Intellectual Property Rights Guide

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Patents stimulate private investment in new, useful and non-obvious technological information (inventions) through the granting of exclusive property rights to the patent holder. 

1. What is a patent?

 The subject matter of patent is the invention or discovery of any new and useful process, machine, manufacture or composition of matter, or any new and useful improvement of a previously existing process, machine, manufacture or composition of matter.  Patents may also protect ornamental features (designs) rather than the function of articles.

Examples of Trademarks

· Words:  Ford's "MUSTANG" for automobiles  [U.S. Reg. No. 1467208];

GM’s “IMPALA” for automobiles  [U.S. Reg. No. 0661322].

· Designs:  American Racing Equipment’s design for the Torq Thrust wheel
[U.S. Reg. No. 2805037]

· Designs: Chrysler's "Pentastar" design for automobiles
[U.S. Reg. No. 0801717]


A trademark is a name, logo or other feature used by a company to identify itself as the source of a product or service.  If established properly, trademarks can be a means to establish legal rights prohibiting competitors from using the same distinguishing features and identifiers.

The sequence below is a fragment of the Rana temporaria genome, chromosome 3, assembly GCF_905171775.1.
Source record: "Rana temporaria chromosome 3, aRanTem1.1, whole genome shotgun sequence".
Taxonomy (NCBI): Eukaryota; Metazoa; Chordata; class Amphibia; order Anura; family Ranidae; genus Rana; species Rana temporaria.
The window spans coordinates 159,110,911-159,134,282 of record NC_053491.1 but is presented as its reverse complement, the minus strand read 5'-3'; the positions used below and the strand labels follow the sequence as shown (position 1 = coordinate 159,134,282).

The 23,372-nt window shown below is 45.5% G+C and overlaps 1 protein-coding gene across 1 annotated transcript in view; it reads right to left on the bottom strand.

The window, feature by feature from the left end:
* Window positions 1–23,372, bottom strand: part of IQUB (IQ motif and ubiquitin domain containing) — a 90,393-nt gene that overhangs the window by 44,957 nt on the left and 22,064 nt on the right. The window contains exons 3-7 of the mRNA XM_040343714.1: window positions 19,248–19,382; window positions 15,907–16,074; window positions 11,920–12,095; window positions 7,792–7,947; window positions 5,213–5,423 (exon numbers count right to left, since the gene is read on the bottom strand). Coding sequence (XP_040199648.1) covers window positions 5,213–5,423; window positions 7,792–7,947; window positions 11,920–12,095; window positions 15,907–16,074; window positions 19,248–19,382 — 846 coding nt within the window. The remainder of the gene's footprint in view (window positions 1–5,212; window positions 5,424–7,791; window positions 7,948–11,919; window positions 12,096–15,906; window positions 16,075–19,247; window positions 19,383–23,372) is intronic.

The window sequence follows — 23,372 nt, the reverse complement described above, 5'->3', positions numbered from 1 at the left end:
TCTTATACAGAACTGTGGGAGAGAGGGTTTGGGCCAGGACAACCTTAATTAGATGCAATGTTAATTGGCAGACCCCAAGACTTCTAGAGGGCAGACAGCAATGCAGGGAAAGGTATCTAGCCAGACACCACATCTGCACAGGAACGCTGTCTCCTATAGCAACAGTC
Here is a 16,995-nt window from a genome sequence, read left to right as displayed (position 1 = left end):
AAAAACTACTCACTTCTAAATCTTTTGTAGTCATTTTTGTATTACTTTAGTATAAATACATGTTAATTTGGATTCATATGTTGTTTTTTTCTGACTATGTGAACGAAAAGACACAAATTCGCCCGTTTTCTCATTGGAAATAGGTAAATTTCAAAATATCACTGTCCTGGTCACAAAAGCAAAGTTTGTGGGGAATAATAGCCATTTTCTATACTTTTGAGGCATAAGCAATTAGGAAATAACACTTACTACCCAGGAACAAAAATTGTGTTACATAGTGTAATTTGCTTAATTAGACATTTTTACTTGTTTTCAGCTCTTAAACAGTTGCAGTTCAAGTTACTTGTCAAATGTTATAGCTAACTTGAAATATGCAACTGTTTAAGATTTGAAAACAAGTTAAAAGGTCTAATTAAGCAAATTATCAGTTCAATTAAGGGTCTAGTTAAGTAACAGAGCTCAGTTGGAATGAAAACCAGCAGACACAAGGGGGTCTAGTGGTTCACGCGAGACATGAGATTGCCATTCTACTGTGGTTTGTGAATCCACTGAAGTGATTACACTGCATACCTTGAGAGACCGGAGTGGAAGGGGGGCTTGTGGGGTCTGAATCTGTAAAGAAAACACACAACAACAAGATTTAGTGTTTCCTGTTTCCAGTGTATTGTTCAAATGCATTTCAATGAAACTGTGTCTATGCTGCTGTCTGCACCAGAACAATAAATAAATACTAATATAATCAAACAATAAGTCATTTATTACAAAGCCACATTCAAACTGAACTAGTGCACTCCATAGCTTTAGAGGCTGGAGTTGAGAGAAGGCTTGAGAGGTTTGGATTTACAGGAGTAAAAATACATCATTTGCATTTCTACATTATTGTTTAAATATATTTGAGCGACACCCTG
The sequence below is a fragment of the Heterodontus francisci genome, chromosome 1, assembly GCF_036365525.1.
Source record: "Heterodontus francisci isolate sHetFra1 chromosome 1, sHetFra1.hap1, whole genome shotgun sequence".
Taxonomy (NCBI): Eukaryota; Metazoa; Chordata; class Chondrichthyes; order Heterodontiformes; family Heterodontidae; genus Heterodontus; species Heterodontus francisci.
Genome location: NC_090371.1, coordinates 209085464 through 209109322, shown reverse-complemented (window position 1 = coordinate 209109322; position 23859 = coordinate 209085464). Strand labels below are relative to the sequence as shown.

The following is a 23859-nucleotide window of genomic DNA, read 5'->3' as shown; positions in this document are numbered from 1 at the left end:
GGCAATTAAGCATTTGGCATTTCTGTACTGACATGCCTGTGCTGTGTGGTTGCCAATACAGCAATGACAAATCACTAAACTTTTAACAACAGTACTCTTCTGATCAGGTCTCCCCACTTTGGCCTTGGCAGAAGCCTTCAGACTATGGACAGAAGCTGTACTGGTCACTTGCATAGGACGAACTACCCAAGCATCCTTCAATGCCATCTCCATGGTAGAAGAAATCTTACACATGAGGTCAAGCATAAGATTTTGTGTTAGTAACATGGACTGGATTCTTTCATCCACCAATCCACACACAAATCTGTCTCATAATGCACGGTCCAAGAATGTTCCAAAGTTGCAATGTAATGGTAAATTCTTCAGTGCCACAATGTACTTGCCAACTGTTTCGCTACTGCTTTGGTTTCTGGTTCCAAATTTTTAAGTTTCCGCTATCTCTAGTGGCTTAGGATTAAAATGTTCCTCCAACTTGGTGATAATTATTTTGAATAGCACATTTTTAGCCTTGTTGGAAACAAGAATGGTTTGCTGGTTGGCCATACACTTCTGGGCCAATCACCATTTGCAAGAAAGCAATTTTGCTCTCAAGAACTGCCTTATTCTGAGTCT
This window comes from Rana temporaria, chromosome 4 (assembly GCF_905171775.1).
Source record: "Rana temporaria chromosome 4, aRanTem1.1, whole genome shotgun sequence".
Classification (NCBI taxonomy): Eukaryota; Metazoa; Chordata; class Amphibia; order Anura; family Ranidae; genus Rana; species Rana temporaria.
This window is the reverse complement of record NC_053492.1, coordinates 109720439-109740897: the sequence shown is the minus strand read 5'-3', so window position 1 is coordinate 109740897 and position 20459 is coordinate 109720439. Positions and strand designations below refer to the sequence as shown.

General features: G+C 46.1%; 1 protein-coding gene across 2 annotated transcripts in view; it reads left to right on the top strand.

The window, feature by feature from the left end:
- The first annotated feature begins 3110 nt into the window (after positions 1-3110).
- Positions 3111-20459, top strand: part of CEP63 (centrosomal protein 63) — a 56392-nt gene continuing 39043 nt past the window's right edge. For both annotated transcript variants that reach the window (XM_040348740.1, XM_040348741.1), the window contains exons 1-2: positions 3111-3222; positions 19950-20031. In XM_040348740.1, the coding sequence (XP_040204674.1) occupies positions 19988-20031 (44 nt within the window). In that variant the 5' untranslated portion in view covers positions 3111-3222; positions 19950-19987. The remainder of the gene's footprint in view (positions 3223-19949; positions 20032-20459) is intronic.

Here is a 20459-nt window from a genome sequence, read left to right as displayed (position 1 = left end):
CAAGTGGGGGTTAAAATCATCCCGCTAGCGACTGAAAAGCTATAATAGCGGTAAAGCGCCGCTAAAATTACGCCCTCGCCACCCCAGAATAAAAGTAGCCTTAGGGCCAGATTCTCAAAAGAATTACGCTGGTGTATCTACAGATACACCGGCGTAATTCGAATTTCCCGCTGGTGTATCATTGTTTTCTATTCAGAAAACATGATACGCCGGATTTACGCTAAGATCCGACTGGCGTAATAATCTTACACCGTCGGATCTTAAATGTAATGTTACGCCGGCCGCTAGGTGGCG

1. What is a trademark?

 Trademarks have a common meaning to many people but they also have a more legalistic meaning which is helpful in understanding trademark rights.  A trademark is:

Introduction to Intellectual Property Rights

All businesses have tangible assets: buildings, machines, and accounts receivable.  Companies have intangible assets too: trademarks, patents, copyrights, reputation, and goodwill.  These intangibles sometimes defy valuation, but may be worth more than the building and machines used to make a company’s product. 

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